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LNN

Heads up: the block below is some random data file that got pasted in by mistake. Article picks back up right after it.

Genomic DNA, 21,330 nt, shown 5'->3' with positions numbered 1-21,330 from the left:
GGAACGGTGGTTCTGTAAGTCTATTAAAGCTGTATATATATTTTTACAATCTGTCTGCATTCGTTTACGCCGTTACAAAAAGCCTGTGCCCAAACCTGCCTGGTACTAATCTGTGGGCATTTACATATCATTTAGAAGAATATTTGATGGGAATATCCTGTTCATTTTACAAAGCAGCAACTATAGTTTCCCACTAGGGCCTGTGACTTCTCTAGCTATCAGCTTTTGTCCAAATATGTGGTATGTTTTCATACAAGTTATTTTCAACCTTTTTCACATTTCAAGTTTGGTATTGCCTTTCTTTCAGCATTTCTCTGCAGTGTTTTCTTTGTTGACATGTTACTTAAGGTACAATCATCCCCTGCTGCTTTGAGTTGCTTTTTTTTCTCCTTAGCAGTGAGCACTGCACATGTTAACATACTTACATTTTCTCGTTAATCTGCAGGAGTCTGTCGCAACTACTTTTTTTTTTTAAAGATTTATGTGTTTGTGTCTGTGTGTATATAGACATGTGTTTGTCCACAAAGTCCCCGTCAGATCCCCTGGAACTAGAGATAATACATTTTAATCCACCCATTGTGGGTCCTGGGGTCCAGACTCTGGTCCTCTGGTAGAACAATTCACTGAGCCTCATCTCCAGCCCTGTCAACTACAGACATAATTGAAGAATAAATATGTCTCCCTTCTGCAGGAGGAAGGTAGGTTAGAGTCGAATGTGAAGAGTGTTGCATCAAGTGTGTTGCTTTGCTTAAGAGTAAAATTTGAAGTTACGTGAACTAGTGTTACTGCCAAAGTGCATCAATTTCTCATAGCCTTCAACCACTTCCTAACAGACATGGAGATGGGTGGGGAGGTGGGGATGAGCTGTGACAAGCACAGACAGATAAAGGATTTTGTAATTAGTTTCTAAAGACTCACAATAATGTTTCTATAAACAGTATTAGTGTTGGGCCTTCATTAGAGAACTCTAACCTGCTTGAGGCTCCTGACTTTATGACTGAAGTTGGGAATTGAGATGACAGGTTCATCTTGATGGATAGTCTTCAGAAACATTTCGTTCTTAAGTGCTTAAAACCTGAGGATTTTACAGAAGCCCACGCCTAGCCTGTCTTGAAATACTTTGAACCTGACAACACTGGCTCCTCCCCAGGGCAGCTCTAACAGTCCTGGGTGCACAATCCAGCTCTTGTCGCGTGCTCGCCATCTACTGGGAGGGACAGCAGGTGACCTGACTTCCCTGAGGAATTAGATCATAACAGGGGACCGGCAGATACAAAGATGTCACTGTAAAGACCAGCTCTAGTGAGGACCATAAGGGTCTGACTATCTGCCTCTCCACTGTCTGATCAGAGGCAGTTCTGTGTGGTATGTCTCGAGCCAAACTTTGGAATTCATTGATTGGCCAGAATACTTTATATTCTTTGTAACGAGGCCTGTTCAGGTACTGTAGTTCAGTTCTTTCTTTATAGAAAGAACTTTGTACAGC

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  1. NASA administrator Jim Bridenstine thinks it’s time to start taking the threat of an Earth-altering asteroid impact seriously. In a speech today at the International Academy of Astronautics Planetary Defense Conference, Bridenstine opened his keynote with a warning about what’s to come. “We have to make sure that people understand that this is not about Hollywood, it’s not about movies,” he said. “This is about ultimately protecting the only planet we know, right now, to host life and that is the planet Earth.” Bridenstine acknowledged that a large asteroid colliding with Earth is met with a sort of “giggle factor,” a false sense of security brought on by countless Hollywood films that have perhaps desensitized us to the carnage it would cause. But you don’t have to look far to see the kind of damage an asteroid collision creates. In 2013, a 20 meter (65 foot) meteor exploded over the city of Chelyabinsk. Traveling more than 18 kilometers per second (11 miles per second), the meteor exploded some 23 kilometers (14 miles) above the Earth’s surface, according to NASA. But it still wreaked major havoc. The meteor reportedly damaged thousands of buildings and sent more than 1,500 people to the hospital — most from the debris caused by the shockwave. “These events are not rare; they happen,” Bridenstine noted. And according to one model, we should expect a similar collision once every 60 years. The 20th century featured three such impacts: one in Tunguska, Russia, in 1908, and another in Brazil in 1930. The Tunguska event leveled more than 2,000 square kilometers, but caused no human casualties. But NASA is working on a fix. Currently, the agency has an ambitious goal of tracking 90 percent of asteroids 140 meters and larger — an asteroid large enough to wipe out a small country. And while meteors lose a significant portion of their mass upon entering our atmosphere, it’s worth noting that the rock responsible for the Russian event in 2013 was merely 20 meters, or one-seventh the size of those NASA is tracking. Perhaps Elon Musk, and SpaceX can help. NASA recently announced it had contracted SpaceX, paying the company $69 million to help solve the problem. In its first joint mission, the Double Asteroid Redirection Test (DART), SpaceX will send a rocket on a collision course with a near-Earth object, an asteroid in this case. If successful, the rocket will steer the object away from Earth. It’s also worth noting that NASA doesn’t seem to know what to make of this. It’s been incredibly inconsistent in its predictions, with its Jet Propulsion Laboratory seemingly taking a contrarian view to Bridenstine’s: NASA knows of no asteroid or comet currently on a collision course with Earth, so the probability of a major collision is quite small. In fact, as best as we can tell, no large object is likely to strike the Earth any time in the next several hundred years. A bulk of these stories are generally minor warnings that sound alarm bells for members of the press who don’t understand them in the same way astronomers do. The asteroid 1999 RQ36, for example, made headlines after models showed it could hit our planet by 2182. NASA, however, says it’s still too early to make these kinds of predictions about an asteroid’s orbital path. So, maybe we hold off on that Armageddon sequel, just for now? But, if you’re really worried about a cataclysmic event, you can check out NASA’s “Sentry: Earth Impact Monitoring” webpage to see which known asteroids have the highest probability of colliding with Earth. Or if you’re really wanting to go down the rabbit hole, here’s a training exercisethat gives you a peek behind the curtain in how NASA would observe and respond to an imminent collision, based on hypothetical simulations. How’s that for specific? If you’re interested in learning more about how technology is solving some of mankind’s biggest problems, check out the Future Generations track at TNW Conference. The Next Web